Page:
Lately, listening to coworkers, friends, and family all beginning to get excited about their travel plans has been a highlight of my Zoom meeting schedule. Because we’ve all learned to respect the potential for disruptions, everybody couches their plans with the mandatory level of qualifications—a lot of “hopefully” and “god willing.” But people are starting to get excited.
My man and I are already planning out multiple costume changes for our forthcoming Bonnaroo adventure, our best friends can’t wait to get some couple’s time on a secluded Mexican beach, and one of our more fabulous coworkers is heading here next week. Go ahead and click that link—I will be here when you catch your breath and adjust to your smoldering envy.
Jealousy aside, it seems that everybody who can afford to—we are, after all, coming out of one of the great economic and social disruptions of our time— is planning their first great, post-pandemic escape. Of course, summer travel plans are nothing new, but there is every indication that people are planning on going bigger this year, both in terms of duration and cost.
Today, we’re putting in the market research to contextualize and anticipate this forthcoming travel boom. How has a gnarly 2020 shaped what promises to be a traveling bonanza, which groups of people are the likeliest to travel and how much are they likely to spend, and what does this all mean for people’s budgets moving out of the pandemic?
Days Lost, Trips Canceled, PTO Wasted: Travel in 2020
Expedia’s recent Vacation Deprivation Study sheds some light on people’s frustrated 2020 vacation aspirations and their 2021 plans. The study, while admittedly self-serving—Expedia sells travel accommodations—nonetheless offers us a glimpse into people’s plans.
Expedia’s study emphasizes the vacation sacrifices Americans made last year. Owing predominately to the pandemic but also to the mere fact of being American, a culture still ultimately beholden to the Protestant work ethic, which values work over play.
Some data points from the survey, which show how very vacation deprived people have become:
- People in the United States took the fewest vacation days (only eight!) last year when compared to the sixteen other countries under study. They also received an average of only 13 total vacation days last year, the least among the sixteen studied countries. This means that the average American left five vacation days on the table last year.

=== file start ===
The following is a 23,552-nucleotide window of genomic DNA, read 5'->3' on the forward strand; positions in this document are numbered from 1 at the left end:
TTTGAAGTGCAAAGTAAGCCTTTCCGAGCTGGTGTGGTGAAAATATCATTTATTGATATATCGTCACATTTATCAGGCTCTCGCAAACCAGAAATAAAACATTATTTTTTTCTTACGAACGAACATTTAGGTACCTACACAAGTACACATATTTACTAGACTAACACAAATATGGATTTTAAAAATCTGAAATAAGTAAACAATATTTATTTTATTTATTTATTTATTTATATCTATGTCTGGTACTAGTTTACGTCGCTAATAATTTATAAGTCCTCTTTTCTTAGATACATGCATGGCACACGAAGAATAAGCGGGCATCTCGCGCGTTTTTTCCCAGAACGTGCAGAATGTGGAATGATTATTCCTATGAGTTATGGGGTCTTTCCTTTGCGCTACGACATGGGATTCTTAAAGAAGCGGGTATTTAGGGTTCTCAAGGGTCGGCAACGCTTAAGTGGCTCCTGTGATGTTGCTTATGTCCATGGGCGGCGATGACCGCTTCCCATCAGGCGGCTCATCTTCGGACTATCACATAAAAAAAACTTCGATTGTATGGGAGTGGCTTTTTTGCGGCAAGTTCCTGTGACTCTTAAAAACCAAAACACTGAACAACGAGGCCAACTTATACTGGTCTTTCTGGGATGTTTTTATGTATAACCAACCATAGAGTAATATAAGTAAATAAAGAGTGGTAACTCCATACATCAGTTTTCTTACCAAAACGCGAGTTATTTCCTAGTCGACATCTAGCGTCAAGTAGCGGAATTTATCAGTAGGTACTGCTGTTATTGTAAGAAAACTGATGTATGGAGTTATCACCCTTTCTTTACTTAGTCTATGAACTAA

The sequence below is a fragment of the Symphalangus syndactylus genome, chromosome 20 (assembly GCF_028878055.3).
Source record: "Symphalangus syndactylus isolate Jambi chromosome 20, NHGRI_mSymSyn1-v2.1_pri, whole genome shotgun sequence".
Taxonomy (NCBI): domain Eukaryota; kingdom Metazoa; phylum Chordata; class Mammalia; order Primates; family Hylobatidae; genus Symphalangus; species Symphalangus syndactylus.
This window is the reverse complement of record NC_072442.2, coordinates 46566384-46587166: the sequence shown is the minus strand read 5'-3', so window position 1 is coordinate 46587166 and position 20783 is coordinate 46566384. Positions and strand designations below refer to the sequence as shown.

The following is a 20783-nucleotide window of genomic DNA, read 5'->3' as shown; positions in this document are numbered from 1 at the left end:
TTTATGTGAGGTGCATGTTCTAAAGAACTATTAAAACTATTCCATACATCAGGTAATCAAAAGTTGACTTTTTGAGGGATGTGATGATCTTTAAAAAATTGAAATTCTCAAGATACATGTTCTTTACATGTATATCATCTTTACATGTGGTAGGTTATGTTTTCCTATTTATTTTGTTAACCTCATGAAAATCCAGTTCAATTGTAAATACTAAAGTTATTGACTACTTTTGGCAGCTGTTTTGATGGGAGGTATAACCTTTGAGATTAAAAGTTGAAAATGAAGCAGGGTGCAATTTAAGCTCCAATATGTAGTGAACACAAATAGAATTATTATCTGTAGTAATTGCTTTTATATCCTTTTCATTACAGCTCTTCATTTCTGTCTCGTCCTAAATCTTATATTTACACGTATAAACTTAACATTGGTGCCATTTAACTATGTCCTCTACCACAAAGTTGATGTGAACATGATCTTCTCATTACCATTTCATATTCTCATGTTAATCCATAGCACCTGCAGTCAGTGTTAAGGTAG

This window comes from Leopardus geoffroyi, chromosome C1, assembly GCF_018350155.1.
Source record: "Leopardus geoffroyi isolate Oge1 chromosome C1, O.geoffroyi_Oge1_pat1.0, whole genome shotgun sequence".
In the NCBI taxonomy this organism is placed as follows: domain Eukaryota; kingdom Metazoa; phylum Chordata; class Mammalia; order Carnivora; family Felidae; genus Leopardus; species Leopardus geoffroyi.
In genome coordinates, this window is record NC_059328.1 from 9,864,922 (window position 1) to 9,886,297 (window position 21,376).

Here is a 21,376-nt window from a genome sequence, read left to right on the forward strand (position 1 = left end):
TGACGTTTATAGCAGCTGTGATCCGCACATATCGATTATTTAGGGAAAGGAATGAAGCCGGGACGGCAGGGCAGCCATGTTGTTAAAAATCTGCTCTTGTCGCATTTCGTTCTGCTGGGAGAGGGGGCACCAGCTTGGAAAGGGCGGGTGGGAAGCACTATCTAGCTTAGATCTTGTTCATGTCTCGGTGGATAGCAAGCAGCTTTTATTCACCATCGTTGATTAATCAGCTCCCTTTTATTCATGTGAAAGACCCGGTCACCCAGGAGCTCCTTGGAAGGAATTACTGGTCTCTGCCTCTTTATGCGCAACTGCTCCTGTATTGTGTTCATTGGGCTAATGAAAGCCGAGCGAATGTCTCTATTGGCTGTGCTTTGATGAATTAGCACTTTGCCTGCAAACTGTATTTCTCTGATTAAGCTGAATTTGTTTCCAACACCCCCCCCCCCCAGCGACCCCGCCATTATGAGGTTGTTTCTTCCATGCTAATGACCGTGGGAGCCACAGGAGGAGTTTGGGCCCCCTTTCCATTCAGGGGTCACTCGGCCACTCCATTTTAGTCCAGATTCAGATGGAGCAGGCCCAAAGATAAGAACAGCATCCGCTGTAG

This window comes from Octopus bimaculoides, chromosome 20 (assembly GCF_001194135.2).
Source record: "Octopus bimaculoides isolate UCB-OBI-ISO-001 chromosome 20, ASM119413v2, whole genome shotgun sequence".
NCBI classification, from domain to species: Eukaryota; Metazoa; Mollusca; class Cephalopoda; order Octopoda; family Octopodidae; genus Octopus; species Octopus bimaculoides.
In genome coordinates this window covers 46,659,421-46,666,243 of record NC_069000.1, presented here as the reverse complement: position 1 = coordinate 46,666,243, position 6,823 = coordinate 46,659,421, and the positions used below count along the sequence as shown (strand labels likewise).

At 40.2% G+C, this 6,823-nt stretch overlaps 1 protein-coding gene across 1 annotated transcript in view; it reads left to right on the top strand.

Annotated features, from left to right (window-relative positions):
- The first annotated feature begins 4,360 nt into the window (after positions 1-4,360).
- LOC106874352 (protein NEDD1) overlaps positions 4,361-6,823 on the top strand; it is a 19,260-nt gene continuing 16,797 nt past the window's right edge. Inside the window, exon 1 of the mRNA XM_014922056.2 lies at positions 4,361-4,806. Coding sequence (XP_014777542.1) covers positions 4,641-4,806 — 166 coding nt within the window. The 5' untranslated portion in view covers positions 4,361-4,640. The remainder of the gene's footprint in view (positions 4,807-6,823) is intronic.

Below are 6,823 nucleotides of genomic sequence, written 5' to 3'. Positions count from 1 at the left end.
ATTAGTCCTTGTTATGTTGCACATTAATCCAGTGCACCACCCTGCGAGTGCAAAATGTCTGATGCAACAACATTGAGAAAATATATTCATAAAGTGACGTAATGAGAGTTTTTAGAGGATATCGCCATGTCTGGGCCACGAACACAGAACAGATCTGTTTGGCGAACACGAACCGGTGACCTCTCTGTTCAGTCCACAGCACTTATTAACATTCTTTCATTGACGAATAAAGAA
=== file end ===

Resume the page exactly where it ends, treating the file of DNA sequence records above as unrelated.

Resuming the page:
- More than one-quarter of respondents (26%) did not take a single vacation day over the course of 2020.
- Almost half (47%) used at least one of their vacation days in 2020 to take care of a sick family member or to fill gaps in childcare.
- And, finally, 42% of Americans cancelled at least one trip last year during the pandemic.
It’s that last number that is especially interesting (honestly, the other ones are just depressing). Nearly half of Americans surveyed had planned a trip they were forced to cancel because of pandemic-related complications, be it travel restrictions, employment changes, childcare needs, or any other host of factors that emerged in 2020.
Vacation Deprivation Syndrome? Post-Lockdown Travel Plans are Leaning Towards Luxury
Note these statistics draw no class distinction—there were no income bracket variables considered, meaning that a large swath of wealthy, middle- and working-class Americans were forced to cancel their travel plans in 2020.
This is important to remember when assessing the second half of Expedia’s conclusions, namely that people are planning on going big for their vacations in 2021 and beyond. Indeed, according to the study, the majority of Americans plan to take an extra five days of PTO in 2021, exercising a “no days left behind” mentality where they will maximize their vacation time and recover from the pandemic.
This, of course, makes sense. Vacations are a singular way to decompress, to escape the daily stresses and recharge by exploration, relaxation, or some combination of the two. With 2020’s brutality hopefully long behind us, people have a lot of decompressing and escaping to do, and it follows that these people will be very protective of their PTO, ensuring they use it to finally get away.
Yet, even more interestingly, 61% of Americans are now willing to spend more on their 2021 vacation than they had budgeted in 2020, paying more money for a more luxurious and convenient experience.